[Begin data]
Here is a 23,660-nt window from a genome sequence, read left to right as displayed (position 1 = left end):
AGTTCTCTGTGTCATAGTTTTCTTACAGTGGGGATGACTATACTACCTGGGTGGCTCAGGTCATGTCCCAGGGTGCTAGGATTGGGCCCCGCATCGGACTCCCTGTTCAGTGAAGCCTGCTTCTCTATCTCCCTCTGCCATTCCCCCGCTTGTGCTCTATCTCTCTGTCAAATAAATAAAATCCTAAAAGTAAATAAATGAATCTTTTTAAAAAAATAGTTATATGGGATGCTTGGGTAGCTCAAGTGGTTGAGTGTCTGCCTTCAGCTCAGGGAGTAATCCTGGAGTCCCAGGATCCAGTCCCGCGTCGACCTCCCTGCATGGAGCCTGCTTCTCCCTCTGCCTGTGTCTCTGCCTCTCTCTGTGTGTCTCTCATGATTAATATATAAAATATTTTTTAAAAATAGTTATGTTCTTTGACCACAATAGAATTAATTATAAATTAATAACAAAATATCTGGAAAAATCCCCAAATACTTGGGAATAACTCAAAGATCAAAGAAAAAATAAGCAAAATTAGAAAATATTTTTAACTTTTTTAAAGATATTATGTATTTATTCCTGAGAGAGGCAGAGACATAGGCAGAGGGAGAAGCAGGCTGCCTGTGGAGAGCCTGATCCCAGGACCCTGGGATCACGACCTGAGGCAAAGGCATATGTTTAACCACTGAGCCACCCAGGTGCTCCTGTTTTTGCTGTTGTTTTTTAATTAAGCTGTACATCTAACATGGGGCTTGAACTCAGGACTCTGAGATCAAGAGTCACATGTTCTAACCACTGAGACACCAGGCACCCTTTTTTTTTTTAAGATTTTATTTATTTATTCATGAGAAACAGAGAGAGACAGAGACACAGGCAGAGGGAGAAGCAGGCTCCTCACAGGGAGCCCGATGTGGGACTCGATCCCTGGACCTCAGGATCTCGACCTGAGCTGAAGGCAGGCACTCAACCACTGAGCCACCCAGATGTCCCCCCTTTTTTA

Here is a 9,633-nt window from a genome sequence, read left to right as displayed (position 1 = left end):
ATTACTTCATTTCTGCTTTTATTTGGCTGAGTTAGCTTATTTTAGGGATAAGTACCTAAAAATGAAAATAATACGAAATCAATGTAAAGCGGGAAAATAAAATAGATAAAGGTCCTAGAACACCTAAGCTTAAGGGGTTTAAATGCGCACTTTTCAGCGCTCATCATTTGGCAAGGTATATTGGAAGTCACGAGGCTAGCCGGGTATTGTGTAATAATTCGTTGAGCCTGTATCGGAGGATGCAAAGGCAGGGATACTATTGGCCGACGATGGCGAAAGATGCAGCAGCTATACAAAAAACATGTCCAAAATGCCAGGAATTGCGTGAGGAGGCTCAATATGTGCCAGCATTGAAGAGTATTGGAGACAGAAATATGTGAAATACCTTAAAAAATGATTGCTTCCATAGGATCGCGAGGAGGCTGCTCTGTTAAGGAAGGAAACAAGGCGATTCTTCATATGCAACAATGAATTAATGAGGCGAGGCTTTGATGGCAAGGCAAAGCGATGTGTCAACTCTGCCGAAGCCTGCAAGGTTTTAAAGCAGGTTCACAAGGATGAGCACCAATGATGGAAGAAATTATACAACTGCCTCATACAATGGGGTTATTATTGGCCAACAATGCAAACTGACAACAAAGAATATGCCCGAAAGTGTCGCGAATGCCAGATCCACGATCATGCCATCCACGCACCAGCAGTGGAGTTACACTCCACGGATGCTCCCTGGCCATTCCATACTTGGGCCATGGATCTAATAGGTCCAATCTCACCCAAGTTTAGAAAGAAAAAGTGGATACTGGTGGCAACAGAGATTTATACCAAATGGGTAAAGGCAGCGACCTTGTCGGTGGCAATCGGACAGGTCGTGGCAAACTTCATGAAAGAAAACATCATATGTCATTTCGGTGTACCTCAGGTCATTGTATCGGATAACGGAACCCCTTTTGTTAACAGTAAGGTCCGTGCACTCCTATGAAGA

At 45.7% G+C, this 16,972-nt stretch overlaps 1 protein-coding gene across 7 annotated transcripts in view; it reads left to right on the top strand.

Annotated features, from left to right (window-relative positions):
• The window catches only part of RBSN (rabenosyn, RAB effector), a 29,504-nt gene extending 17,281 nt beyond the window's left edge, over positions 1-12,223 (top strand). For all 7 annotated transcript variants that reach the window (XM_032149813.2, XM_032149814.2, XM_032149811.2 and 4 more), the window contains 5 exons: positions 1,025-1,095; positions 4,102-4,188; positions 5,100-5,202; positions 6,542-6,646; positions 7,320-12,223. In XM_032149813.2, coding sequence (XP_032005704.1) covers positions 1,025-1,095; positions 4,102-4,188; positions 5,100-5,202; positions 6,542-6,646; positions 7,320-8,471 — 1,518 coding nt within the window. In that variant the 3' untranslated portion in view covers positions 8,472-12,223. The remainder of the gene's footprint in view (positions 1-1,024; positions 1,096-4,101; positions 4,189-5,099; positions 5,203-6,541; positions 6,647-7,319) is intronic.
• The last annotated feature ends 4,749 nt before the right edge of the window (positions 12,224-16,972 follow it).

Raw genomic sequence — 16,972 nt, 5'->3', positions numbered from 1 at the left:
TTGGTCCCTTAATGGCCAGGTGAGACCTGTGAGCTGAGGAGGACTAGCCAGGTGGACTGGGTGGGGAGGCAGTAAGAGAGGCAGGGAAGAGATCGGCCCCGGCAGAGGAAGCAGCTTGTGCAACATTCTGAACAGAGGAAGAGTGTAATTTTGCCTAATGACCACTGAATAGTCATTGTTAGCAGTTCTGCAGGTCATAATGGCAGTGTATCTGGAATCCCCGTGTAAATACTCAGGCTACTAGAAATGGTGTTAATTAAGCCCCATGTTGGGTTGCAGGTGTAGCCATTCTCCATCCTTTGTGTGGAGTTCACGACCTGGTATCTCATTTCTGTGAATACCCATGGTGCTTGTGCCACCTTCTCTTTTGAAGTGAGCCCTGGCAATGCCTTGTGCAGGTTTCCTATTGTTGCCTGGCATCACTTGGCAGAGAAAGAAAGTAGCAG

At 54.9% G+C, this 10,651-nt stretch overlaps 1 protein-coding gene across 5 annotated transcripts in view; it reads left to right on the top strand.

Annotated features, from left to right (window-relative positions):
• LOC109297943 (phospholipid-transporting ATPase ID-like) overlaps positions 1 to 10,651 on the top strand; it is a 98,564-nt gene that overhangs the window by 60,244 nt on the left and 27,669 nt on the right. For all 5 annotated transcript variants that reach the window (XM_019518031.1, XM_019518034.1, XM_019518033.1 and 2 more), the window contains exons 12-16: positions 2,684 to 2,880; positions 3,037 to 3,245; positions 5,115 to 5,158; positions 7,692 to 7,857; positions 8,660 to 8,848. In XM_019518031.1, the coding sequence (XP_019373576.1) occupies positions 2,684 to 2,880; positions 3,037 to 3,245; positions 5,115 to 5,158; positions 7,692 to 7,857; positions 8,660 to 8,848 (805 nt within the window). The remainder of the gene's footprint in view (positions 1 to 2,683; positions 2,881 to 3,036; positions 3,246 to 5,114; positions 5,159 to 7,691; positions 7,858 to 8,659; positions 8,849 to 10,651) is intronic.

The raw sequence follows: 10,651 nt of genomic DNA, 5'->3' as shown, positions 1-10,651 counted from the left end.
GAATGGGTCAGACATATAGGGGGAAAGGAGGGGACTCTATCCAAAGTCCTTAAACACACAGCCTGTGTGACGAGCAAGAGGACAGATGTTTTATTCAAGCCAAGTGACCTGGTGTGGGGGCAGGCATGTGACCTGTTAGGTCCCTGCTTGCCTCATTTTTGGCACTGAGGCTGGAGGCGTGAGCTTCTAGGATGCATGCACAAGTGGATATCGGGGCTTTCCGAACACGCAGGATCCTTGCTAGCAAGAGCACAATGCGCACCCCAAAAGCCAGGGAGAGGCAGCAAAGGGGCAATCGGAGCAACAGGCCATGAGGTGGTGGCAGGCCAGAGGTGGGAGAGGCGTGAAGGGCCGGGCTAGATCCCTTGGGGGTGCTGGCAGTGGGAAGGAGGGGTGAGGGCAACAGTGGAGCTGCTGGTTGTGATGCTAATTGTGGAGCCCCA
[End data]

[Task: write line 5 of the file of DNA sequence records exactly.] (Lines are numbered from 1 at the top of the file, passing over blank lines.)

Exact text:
At 45.7% G+C, this 16,972-nt stretch overlaps 1 protein-coding gene across 7 annotated transcripts in view; it reads left to right on the top strand.